Still, had we a coalition cabinet and had the non-Liberal ministers gone along with the WE proposal, it would have looked much better for the Liberals when the media and public started asking questions. The prime minister would have been able to say, justifiably: “This was not just a Liberal idea. The other parties in our coalition supported this decision.”
We lack political imagination in Canada
Canada does not have any tradition of power-sharing among parties at the executive level.
We have lots of experience, thanks to many minority governments, of de facto power-sharing at the legislative level. The current Liberal minority is a good example of that. Since the onset of the pandemic, and all the huge needs it has created, the Liberals have accepted multiple ideas and suggestions from the opposition, most notably from the NDP.
But here in Canada, parties do not form coalitions with other parties when they fail to win a majority of seats. They keep all of the executive power and privileges — in cabinet — to themselves, and only engage with the other parties when they have bills to pass.
It might be time to take another approach, and borrow a leaf from other countries, such as Germany, which, since the Second World War, has always had stable, long-lasting coalitions.
Over the decades there have been various permutations and combinations in German coalition governments — from a (small-c conservative) Christian Democrat / (free-market-oriented) Free Democrat partnership, to a Social-Democrat/Green coalition, to a grand coalition of the two biggest parties, the Christian and Social Democrats. Those coalition governments have all been stable, and, on the whole, achieved significant success.
After the WE scandal broke, Fair Vote Canada, which advocates for electoral reform, came out with a statement arguing that our first-past-the-post voting system, which frequently translates a mere plurality of the votes into a majority of seats, was the real culprit. If we had a proportional system in 2019, Fair Vote said, we would have elected a Parliament in which parties had no choice but to work together.
The problem with that argument is that, in fact, the most recent election produced a roughly proportional result. The Greens and New Democrats are underrepresented relative to their popular vote, while the Bloc Québécois is overrepresented. And the Liberals came first in seats, but were second to the Conservatives in votes.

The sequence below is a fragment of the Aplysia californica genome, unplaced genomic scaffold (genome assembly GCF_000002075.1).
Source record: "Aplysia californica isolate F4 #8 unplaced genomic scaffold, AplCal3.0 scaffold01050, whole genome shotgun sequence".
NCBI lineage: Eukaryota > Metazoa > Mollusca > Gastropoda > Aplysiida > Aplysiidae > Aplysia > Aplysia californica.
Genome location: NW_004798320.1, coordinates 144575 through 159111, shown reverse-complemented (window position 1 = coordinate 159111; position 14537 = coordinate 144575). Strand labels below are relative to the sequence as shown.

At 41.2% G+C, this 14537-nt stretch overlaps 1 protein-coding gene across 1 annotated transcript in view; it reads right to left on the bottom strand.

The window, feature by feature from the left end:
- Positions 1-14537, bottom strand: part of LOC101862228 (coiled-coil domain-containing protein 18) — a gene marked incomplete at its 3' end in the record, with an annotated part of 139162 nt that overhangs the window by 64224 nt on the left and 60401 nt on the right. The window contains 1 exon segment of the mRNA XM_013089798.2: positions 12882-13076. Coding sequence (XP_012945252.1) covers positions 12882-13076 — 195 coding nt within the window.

The most important outcome of the 2019 vote, however, is that no party won a majority. In other countries that would have almost automatically resulted in a coalition government, such as the fictitious one we describe above.
Not in Canada.
Here, even when a party wins only 30 per cent of the vote, and would seem to have scant moral authority to claim 100 per cent of executive power and control, it will still form a cabinet composed only of its own members, leaving out the representatives of 70 per cent of the electorate.
To pass bills, such a party will need other parties’ support, of course, and will have to negotiate and compromise with them. But when government decisions are forged around the cabinet table, the other parties have to wait outside the door.
It is an arrogant, top-down approach to democratic governance, which only seems reasonable to Canadians because we have never tried anything else.
And there are times when a single-party cabinet can come up with a genuinely ill-advised decision, as our current cabinet did on the WE matter.
Too bad for Justin Trudeau that he lacked the creativity and boldness to think outside the box when he formed a new government after last October’s near-death experience for his party. He’d probably be in a far stronger position right now.
Maybe next time.
Karl Nerenberg has been a journalist and filmmaker for more than 25 years. He is rabble’s politics reporter.
Image: Adam Scotti/PMO